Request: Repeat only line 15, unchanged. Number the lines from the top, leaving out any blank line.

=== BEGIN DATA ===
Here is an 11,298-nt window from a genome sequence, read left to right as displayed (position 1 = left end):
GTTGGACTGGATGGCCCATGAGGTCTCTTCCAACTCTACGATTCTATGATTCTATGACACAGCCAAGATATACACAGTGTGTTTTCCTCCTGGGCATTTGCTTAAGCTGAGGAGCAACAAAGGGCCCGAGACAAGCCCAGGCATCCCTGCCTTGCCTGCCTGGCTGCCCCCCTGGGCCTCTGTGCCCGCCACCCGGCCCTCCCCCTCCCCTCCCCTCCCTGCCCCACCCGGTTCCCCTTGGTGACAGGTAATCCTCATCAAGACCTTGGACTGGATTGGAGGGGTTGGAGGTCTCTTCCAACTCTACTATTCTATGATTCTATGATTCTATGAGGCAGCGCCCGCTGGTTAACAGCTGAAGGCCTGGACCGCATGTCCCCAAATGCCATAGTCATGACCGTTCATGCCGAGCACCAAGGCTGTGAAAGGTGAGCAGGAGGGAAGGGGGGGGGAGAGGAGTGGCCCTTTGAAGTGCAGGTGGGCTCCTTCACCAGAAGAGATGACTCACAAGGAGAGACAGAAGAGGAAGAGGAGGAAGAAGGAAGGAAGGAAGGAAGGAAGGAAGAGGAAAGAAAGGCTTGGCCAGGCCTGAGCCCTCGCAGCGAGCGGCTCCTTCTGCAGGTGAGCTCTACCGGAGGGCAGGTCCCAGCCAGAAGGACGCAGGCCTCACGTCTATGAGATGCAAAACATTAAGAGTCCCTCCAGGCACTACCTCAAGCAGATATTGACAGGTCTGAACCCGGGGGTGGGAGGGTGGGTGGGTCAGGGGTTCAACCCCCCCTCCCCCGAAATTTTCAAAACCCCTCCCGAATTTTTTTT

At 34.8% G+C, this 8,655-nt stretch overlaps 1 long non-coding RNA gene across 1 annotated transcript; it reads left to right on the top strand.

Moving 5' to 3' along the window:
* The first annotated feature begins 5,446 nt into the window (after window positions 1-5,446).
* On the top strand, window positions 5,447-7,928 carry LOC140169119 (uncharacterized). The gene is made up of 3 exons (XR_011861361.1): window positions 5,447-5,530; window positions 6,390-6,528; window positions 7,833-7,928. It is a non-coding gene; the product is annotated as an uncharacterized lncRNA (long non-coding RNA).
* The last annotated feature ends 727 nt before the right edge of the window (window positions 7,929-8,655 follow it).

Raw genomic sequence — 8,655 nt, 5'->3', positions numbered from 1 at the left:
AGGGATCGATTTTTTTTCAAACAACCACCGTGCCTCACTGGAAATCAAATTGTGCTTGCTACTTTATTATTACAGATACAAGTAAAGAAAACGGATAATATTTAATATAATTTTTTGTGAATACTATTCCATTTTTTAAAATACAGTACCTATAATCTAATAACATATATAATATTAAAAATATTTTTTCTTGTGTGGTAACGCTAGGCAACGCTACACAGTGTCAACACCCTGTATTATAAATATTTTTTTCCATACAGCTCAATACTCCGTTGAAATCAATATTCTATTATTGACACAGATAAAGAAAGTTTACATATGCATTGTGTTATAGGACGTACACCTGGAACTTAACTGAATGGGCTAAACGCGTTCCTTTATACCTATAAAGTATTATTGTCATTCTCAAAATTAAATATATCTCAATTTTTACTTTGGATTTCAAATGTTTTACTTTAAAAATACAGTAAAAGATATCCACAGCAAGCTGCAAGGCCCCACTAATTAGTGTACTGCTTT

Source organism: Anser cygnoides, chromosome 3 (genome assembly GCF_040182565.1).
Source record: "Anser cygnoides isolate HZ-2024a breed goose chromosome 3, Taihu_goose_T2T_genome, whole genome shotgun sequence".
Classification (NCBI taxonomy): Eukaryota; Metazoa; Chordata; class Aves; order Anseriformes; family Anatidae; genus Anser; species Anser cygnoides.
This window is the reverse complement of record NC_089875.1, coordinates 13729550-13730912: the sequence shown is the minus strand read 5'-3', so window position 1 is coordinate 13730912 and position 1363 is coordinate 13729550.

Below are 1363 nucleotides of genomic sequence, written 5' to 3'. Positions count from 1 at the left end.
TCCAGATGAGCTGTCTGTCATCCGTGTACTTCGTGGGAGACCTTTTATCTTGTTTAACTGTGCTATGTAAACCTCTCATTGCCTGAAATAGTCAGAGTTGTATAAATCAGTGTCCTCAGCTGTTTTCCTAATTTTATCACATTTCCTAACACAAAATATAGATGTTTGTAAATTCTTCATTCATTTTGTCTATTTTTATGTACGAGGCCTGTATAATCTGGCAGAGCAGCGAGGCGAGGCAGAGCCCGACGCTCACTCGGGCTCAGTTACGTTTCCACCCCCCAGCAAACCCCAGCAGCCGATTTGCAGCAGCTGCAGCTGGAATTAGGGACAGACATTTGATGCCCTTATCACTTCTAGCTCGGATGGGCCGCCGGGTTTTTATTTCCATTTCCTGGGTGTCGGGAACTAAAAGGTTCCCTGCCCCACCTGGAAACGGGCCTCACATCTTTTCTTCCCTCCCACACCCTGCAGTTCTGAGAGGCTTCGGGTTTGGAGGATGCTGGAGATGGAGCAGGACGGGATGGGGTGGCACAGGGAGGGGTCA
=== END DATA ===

TCCAGATGAGCTGTCTGTCATCCGTGTACTTCGTGGGAGACCTTTTATCTTGTTTAACTGTGCTATGTAAACCTCTCATTGCCTGAAATAGTCAGAGTTGTATAAATCAGTGTCCTCAGCTGTTTTCCTAATTTTATCACATTTCCTAACACAAAATATAGATGTTTGTAAATTCTTCATTCATTTTGTCTATTTTTATGTACGAGGCCTGTATAATCTGGCAGAGCAGCGAGGCGAGGCAGAGCCCGACGCTCACTCGGGCTCAGTTACGTTTCCACCCCCCAGCAAACCCCAGCAGCCGATTTGCAGCAGCTGCAGCTGGAATTAGGGACAGACATTTGATGCCCTTATCACTTCTAGCTCGGATGGGCCGCCGGGTTTTTATTTCCATTTCCTGGGTGTCGGGAACTAAAAGGTTCCCTGCCCCACCTGGAAACGGGCCTCACATCTTTTCTTCCCTCCCACACCCTGCAGTTCTGAGAGGCTTCGGGTTTGGAGGATGCTGGAGATGGAGCAGGACGGGATGGGGTGGCACAGGGAGGGGTCA